Mini Orange Cream Scones

Photo Credit: Lovely Little Kitchen

These Mini Orange Cream Scones aren't just your typical old-fashioned scones. These dessert scones would be great for a light dessert or an afternoon treat. A scone is a small cake or biscuit. Usually, scones are made with wheat using baking powder as a leavening agent instead of yeast. In recipes like this, they are sweetened, but in other scone recipes they are left plain or made savoury with meat and cheese in them. Scones first became popular in the late 1700s in England when Anna, the Duchess of Bedford wanted some sweet bread and was brought scones which she loved. So it became a ritual, and she would order them every afternoon around 4 o clock for tea time. That's why it's still a tradition to have scones or biscuits with tea in the afternoon. There are healthy scone recipes too which include fruit that could be served as a breakfast food. The savoury ones are also great with eggs. This scone recipe is more of a dessert recipe though since it has a sweet orange icing. But you could make it into a healthy scone recipe by leaving the icing out.

When oranges were in season one year, Julie from Lovely Little Kitchen used some of the zest and juice of some sweet naval oranges picked right from her grandmother’s tree. She added it to the scone recipe here and also to the icing that would accompany them. She also has a great tip to make your scones extra light and flaky. ALl you do is chill the cream before adding it to the recipe. When you add the cold cream to the melted butter, the butter hardens which creates little steam pockets in the scones as they bake. These scones only take about 30 minutes to make too so you can have them quickly if need be. The recipe makes 12 little scones which is a good amount to enjoy some fresh out of the oven and to save some for the future. All you need for this recipe is some flour, sugar, baking soda, salt, orange zest, cream, butter, orange juice, and vanilla. Then, for the glaze, you'll need powdered sugar, orange zest, and orange juice. To get the most juice out of your oranges roll them with your hands on the counter top to prepare them for juicing. You can also put them in the microwave for a few seconds which will also make it easier to juice them.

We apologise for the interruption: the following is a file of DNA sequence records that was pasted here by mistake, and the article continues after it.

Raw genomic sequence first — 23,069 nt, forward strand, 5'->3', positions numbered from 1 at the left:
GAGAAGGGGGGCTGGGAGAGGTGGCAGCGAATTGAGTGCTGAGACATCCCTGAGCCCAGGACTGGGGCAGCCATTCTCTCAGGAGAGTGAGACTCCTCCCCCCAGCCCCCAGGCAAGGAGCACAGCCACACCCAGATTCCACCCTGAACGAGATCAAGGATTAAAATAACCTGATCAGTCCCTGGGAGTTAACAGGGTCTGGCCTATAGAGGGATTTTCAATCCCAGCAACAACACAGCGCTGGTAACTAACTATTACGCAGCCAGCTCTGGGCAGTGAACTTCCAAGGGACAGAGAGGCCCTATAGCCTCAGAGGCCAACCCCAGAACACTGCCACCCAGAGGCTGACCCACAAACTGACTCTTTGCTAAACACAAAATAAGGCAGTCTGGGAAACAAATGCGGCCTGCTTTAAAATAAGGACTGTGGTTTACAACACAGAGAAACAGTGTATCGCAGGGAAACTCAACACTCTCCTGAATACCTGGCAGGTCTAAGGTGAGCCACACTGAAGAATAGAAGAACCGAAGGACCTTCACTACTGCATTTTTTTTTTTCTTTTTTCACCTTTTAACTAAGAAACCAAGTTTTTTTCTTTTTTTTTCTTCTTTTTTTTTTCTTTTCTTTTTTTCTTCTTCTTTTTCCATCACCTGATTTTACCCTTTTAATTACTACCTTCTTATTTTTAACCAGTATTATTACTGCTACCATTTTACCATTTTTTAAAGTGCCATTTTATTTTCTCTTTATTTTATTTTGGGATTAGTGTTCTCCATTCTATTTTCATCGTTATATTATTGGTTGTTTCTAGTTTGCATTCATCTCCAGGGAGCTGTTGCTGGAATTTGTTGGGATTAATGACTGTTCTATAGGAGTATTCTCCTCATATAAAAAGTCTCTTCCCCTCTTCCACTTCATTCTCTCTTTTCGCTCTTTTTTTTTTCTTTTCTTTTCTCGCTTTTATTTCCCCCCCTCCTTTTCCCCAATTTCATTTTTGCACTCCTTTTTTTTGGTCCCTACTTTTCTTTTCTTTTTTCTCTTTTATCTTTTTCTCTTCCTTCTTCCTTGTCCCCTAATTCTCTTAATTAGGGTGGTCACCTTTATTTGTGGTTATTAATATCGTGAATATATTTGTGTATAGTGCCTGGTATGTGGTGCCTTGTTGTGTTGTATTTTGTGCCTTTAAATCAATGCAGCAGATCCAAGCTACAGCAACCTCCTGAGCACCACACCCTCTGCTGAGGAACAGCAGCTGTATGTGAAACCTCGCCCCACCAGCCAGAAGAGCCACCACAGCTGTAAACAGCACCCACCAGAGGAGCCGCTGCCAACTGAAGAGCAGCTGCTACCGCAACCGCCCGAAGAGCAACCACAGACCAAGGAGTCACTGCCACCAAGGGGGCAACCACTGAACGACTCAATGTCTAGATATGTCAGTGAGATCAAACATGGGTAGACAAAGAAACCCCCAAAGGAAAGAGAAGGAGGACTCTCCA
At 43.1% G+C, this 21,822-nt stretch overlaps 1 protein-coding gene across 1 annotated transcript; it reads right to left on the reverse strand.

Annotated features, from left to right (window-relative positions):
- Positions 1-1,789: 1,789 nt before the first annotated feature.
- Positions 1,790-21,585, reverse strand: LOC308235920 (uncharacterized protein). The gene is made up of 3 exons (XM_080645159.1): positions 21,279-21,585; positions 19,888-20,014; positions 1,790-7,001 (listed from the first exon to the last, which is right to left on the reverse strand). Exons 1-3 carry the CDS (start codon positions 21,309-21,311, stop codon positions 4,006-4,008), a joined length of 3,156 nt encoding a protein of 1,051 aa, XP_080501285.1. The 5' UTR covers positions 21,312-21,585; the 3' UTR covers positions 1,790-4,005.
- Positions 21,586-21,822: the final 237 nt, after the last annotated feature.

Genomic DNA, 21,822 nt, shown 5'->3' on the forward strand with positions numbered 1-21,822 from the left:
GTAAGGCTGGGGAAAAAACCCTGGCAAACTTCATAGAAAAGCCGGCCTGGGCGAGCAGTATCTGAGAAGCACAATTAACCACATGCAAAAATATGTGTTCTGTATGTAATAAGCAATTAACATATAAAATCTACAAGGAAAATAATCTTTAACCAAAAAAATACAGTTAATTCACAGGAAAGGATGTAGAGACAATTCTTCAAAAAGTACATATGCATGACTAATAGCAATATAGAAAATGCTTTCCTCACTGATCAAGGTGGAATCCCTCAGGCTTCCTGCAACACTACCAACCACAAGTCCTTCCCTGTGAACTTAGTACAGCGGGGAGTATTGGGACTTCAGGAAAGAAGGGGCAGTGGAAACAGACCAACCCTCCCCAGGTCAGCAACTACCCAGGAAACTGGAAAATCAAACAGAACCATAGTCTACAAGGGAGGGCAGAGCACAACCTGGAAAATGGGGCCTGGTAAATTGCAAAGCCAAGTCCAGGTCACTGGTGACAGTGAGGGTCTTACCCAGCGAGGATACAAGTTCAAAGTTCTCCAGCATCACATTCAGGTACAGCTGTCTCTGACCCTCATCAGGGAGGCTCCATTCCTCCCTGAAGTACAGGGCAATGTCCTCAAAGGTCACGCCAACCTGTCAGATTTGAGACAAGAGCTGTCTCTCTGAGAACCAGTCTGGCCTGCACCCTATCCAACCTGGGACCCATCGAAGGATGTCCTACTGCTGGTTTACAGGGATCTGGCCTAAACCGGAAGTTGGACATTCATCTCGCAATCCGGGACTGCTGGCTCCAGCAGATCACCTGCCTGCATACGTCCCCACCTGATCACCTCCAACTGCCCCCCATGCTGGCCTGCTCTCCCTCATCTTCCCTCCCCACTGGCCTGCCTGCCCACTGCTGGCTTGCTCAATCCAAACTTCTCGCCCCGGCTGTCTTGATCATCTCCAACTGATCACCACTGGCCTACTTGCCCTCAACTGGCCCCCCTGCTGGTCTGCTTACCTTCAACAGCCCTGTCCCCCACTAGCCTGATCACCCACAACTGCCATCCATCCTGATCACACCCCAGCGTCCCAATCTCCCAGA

Then, mix the dry ingredients including the orange zest and set aside. Then put your cream in the freezer and melt the butter. Add the butter to the chilled cream after the cream has chilled for 5 to 10 minutes. Then add the orange juice and the vanilla too. Pour the wet ingredients into the dry ingredients and mix until you have a crumbly dough. Knead the dough with your hands on your counter that's been sprinkled with flour. Then flatten the dough into a rectangle and cut out the scones as you like. Then, put the scones on your baking sheet that's been lined with parchment paper. Before putting them into the oven brush them with some more heavy cream. Bake them for 12 to 14 minutes and then allow them to cool. To make the icing which you can do while the scones are baking just mix the powdered sugar with the orange zest and add the juice slowly until you have a thicker paste that still drizzles. Once the scones have cooled, you can drizzle the icing over them and serve. Or you can enjoy them without icing and a little bit of fresh butter.***

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